By Barry Rubin
With President Barack Obama reelected there is every reason to believe that he will continue the tax, regulatory, and economic policies of his first term. That means the U.S. economy is unlikely to improve quickly, steadily, or even at all during the next four years. The problem is not just Obama’s own strategy on these issues but also the lack of business confidence in his plans.
Those doubts, along with even higher taxes, a complex and costly new health care system, and uncertainty about what new costs Obama is going to impose will keep investors, large corporations, and small businesses from investing money. Thus, unemployment will remain high and recovery slow or even non-existent.
And that will have a big effect on Israeli thinking. If Israeli policymakers–and businesspeople–view certain policies as failing in the United States they are unlikely to adapt those ideas to Israel, even if some of seem ideologically attractive to the moderate left here.
The strategy of higher taxes, high regulation, increasing government intervention, and bigger government are already unattractive in Israel and will be even more so. The Labor Party wants more effort on improving social welfare and lowering the country’s high prices yet knows the Obama-European approach has been disastrous.
Poor performance by the U.S. economy will also have a negative effect on Israel’s own growth and trade, reducing the prospects for exports to America and by having a depressing effect on the global economy.
In contrast, a victory for Romney would have encouraged businesspeople in the United States to believe they woulf face policies more favorable to their needs. With the possible repeal of Obama’s controversial health care plan, quite costly to employers, and the likelihood of lower taxes and reduced—or at least stable—regulation, there would have been an incentive for them to invest and expand their businesses.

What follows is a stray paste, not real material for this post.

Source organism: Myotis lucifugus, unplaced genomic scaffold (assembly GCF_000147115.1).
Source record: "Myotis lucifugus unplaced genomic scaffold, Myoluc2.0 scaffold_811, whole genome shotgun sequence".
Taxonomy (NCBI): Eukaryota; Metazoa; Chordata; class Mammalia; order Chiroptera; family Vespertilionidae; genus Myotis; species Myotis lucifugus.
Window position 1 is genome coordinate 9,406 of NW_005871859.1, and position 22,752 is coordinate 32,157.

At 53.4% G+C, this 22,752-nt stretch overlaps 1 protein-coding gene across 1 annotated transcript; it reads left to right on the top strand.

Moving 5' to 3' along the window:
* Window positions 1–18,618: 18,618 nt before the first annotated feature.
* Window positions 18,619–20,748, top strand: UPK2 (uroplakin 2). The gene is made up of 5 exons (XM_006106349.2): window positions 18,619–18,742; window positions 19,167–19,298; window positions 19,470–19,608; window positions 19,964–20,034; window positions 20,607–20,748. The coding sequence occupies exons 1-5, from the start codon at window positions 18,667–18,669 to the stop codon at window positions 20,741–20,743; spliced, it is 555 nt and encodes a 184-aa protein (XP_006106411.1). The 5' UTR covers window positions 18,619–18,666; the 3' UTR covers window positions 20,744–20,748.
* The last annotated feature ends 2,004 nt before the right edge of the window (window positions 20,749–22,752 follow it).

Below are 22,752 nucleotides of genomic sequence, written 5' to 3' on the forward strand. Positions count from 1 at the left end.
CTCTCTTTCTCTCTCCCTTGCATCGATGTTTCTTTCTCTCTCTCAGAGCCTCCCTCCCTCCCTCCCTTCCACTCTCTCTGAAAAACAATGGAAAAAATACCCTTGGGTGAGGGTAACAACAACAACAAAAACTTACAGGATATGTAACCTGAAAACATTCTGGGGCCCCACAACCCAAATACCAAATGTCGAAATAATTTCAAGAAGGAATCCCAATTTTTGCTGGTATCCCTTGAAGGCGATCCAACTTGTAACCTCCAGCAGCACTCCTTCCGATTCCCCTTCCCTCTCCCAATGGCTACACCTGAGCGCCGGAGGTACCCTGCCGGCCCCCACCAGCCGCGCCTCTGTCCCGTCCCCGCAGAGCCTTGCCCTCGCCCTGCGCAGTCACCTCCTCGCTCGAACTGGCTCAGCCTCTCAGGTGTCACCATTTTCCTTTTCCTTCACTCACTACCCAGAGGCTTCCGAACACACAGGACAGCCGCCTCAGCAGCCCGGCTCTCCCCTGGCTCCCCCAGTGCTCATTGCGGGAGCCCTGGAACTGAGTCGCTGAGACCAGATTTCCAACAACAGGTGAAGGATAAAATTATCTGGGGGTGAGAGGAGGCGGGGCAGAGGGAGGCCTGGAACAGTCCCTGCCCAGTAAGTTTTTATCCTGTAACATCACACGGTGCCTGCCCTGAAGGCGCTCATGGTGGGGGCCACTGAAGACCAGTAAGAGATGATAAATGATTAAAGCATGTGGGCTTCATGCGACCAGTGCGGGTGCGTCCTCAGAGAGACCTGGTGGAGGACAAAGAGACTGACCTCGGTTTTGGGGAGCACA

A booming U.S. economy would benefit Israel’s economy both directly and indirectly through its impact on the international economic situation as well. Romney’s expertise on turning around failing businesses would have provided the proper management. But that’s not going to happen.
While the similarities should not be exaggerated one could suggest that a Romney presidency would have more closely paralleled Israel’s economic strategy. After all, Israel has succeeded in recent years with an approach favoring privatization, keeping unemployment low, and avoiding large-scale governmental borrowing or debt. This policy, of course, also has costs, as the social protests of last year showed.
Generally, though no one in the United States thinks in these terms, the battle in America is between the ideas governing Israel in two eras of its history. Obama’s statism reflects the early policies of Israel. The difference, of course, is that those positions were necessary for a newly born country that had no alternatives but not for the United States in the year 2013. Romney’s approach represented more of the strategy of Israeli governments of all three ruling parties during the last two decades. At any rate, Israel is going to have to deal with a weak American economy, as well as a weak American foreign policy, for the next four years.
Barry Rubin is director of the Global Research in International Affairs (GLORIA) Center and editor of the Middle East Review of International Affairs (MERIA) Journal. His latest book, Israel: An Introduction, has just been published by Yale University Press. Other recent books include The Israel-Arab Reader (seventh edition), The Long War for Freedom: The Arab Struggle for Democracy in the Middle East (Wiley), and The Truth About Syria (Palgrave-Macmillan). The website of the GLORIA Center and of his blog, Rubin Reports. His original articles are published at PJMedia.